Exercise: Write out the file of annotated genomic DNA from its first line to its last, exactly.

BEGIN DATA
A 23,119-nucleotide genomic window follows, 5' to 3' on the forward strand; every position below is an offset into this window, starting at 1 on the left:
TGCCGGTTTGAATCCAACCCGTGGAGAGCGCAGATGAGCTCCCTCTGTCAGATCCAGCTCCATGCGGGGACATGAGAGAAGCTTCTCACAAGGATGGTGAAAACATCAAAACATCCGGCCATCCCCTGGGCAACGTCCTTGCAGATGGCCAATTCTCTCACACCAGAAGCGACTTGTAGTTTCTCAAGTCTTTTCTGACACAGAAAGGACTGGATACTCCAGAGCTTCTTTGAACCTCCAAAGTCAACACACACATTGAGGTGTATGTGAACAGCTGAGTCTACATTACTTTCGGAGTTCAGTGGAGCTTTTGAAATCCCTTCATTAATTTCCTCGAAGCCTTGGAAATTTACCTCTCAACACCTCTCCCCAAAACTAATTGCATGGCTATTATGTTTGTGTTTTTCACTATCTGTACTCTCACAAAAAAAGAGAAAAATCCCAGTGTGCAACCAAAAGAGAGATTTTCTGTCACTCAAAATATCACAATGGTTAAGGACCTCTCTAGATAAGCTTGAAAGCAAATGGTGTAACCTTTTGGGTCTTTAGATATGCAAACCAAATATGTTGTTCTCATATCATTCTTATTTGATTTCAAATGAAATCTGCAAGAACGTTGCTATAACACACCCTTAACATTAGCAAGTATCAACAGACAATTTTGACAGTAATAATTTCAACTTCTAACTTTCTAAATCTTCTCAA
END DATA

A 23,119-nucleotide genomic window follows, 5' to 3' on the forward strand; every position below is an offset into this window, starting at 1 on the left:
TGCCGGTTTGAATCCAACCCGTGGAGAGCGCAGATGAGCTCCCTCTGTCAGATCCAGCTCCATGCGGGGACATGAGAGAAGCTTCTCACAAGGATGGTGAAAACATCAAAACATCCGGCCATCCCCTGGGCAACGTCCTTGCAGATGGCCAATTCTCTCACACCAGAAGCGACTTGTAGTTTCTCAAGTCTTTTCTGACACAGAAAGGACTGGATACTCCAGAGCTTCTTTGAACCTCCAAAGTCAACACACACATTGAGGTGTATGTGAACAGCTGAGTCTACATTACTTTCGGAGTTCAGTGGAGCTTTTGAAATCCCTTCATTAATTTCCTCGAAGCCTTGGAAATTTACCTCTCAACACCTCTCCCCAAAACTAATTGCATGGCTATTATGTTTGTGTTTTTCACTATCTGTACTCTCACAAAAAAAGAGAAAAATCCCAGTGTGCAACCAAAAGAGAGATTTTCTGTCACTCAAAATATCACAATGGTTAAGGACCTCTCTAGATAAGCTTGAAAGCAAATGGTGTAACCTTTTGGGTCTTTAGATATGCAAACCAAATATGTTGTTCTCATATCATTCTTATTTGATTTCAAATGAAATCTGCAAGAACGTTGCTATAACACACCCTTAACATTAGCAAGTATCAACAGACAATTTTGACAGTAATAATTTCAACTTCTAACTTTCTAAATCTTCTCAA